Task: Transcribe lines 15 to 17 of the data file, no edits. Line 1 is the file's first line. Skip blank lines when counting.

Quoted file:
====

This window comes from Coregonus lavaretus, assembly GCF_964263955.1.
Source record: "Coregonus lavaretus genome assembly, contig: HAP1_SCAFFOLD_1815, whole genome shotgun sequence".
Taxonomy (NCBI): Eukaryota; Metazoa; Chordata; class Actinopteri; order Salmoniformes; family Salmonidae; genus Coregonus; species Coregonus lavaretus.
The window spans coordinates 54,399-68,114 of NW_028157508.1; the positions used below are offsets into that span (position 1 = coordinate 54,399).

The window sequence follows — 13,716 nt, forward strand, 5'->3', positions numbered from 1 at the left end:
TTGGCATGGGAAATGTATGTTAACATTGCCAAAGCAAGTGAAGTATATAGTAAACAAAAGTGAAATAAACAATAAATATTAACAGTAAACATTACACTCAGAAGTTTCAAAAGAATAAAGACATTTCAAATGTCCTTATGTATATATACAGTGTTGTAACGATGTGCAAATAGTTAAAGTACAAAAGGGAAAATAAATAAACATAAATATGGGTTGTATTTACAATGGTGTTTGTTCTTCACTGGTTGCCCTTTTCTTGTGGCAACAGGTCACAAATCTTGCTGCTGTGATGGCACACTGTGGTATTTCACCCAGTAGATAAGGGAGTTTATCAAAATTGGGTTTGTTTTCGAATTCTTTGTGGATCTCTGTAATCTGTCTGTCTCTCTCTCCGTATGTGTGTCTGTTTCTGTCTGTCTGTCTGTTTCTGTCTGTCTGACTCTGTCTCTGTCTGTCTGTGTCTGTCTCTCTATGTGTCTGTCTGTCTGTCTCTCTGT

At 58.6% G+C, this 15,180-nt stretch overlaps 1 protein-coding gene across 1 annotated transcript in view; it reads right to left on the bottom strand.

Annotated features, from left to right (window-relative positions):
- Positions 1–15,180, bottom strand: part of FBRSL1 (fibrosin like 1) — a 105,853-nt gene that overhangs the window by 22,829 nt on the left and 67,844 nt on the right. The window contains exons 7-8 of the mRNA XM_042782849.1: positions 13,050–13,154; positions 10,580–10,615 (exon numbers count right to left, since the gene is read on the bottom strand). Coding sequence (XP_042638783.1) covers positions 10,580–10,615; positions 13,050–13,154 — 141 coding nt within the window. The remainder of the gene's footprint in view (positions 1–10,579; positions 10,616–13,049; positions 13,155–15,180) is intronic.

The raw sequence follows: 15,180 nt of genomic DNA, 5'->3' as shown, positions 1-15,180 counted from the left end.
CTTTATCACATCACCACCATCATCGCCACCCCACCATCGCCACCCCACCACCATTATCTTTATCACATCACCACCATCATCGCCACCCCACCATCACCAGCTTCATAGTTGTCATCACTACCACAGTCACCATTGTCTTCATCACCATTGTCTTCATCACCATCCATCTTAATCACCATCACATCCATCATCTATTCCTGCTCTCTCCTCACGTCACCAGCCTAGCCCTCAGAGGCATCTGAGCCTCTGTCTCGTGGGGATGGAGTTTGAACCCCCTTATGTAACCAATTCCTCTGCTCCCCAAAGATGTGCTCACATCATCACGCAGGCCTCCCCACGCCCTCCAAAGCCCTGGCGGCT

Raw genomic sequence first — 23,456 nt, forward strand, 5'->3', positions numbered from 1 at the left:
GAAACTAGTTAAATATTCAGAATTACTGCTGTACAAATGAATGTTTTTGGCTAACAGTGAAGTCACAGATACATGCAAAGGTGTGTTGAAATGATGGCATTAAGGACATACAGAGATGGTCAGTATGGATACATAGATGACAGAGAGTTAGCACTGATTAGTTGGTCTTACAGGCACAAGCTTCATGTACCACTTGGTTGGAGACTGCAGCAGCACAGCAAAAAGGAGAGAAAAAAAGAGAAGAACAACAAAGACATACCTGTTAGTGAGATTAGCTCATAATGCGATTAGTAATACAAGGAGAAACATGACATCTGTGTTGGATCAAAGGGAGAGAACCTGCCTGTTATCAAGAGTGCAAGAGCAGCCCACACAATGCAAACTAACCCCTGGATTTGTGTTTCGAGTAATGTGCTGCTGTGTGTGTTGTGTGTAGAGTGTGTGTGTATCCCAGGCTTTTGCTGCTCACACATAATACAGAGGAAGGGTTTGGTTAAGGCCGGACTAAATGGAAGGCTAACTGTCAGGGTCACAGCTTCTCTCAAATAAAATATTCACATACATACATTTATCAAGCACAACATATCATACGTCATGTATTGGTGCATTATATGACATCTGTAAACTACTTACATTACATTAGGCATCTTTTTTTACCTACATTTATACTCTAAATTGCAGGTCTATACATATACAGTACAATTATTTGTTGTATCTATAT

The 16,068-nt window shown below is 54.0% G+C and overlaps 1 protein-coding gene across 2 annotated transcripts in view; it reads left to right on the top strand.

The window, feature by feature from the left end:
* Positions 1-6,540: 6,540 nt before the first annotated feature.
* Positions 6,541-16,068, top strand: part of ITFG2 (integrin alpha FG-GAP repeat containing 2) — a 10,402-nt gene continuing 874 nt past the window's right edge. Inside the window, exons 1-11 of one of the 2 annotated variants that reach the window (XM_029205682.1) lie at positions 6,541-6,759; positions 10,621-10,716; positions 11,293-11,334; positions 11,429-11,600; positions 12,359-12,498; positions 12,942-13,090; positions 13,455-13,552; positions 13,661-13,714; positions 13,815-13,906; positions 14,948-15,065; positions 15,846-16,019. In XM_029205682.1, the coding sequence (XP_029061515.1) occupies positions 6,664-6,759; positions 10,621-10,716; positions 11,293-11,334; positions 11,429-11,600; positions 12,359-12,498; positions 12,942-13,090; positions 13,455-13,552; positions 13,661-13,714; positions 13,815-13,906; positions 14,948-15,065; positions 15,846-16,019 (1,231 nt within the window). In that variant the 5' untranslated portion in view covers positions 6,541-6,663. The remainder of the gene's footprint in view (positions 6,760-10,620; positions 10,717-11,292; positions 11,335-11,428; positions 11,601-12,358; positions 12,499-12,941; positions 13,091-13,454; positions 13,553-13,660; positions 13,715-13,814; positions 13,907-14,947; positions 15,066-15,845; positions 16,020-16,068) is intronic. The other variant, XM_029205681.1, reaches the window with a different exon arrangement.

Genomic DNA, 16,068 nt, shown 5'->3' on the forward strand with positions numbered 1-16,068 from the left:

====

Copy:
The window, feature by feature from the left end:
* Positions 1-6,540: 6,540 nt before the first annotated feature.
* Positions 6,541-16,068, top strand: part of ITFG2 (integrin alpha FG-GAP repeat containing 2) — a 10,402-nt gene continuing 874 nt past the window's right edge. Inside the window, exons 1-11 of one of the 2 annotated variants that reach the window (XM_029205682.1) lie at positions 6,541-6,759; positions 10,621-10,716; positions 11,293-11,334; positions 11,429-11,600; positions 12,359-12,498; positions 12,942-13,090; positions 13,455-13,552; positions 13,661-13,714; positions 13,815-13,906; positions 14,948-15,065; positions 15,846-16,019. In XM_029205682.1, the coding sequence (XP_029061515.1) occupies positions 6,664-6,759; positions 10,621-10,716; positions 11,293-11,334; positions 11,429-11,600; positions 12,359-12,498; positions 12,942-13,090; positions 13,455-13,552; positions 13,661-13,714; positions 13,815-13,906; positions 14,948-15,065; positions 15,846-16,019 (1,231 nt within the window). In that variant the 5' untranslated portion in view covers positions 6,541-6,663. The remainder of the gene's footprint in view (positions 6,760-10,620; positions 10,717-11,292; positions 11,335-11,428; positions 11,601-12,358; positions 12,499-12,941; positions 13,091-13,454; positions 13,553-13,660; positions 13,715-13,814; positions 13,907-14,947; positions 15,066-15,845; positions 16,020-16,068) is intronic. The other variant, XM_029205681.1, reaches the window with a different exon arrangement.